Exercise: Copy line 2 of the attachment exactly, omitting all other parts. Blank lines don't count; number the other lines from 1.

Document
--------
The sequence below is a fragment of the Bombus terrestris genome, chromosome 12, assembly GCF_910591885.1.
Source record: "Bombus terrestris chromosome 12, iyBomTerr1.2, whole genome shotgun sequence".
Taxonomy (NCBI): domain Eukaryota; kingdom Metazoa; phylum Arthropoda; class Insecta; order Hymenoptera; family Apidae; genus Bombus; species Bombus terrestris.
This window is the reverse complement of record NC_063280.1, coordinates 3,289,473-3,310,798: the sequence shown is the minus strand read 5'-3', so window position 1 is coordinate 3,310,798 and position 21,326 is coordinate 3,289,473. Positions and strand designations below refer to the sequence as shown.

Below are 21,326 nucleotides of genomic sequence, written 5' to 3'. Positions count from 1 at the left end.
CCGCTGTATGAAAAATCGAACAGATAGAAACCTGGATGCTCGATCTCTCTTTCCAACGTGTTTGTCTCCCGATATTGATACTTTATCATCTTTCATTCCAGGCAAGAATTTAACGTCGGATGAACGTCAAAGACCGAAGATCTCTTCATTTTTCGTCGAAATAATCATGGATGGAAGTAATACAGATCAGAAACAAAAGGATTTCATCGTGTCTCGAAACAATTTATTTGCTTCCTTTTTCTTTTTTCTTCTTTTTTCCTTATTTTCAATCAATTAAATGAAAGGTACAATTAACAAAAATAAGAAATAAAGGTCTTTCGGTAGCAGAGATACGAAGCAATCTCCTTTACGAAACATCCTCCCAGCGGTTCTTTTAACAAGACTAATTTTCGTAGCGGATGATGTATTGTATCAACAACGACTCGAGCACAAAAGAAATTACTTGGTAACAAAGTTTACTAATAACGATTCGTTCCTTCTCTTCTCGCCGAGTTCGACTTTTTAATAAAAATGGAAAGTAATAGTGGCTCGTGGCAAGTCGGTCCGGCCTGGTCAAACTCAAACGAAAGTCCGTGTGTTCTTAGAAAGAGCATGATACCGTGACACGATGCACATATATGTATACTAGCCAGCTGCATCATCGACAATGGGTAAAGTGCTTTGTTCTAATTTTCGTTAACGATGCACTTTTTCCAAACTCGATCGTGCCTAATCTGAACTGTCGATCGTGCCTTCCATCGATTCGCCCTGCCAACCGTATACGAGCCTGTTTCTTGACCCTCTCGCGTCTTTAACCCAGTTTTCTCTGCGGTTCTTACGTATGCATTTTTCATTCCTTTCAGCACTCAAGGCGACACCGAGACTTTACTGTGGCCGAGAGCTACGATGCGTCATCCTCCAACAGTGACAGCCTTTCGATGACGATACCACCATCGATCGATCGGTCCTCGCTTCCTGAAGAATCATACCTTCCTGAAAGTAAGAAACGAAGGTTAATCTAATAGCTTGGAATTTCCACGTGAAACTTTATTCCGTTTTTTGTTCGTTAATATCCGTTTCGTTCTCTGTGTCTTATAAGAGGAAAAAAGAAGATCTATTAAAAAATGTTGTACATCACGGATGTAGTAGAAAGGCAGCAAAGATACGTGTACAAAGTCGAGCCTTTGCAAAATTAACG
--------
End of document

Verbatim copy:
Source record: "Bombus terrestris chromosome 12, iyBomTerr1.2, whole genome shotgun sequence".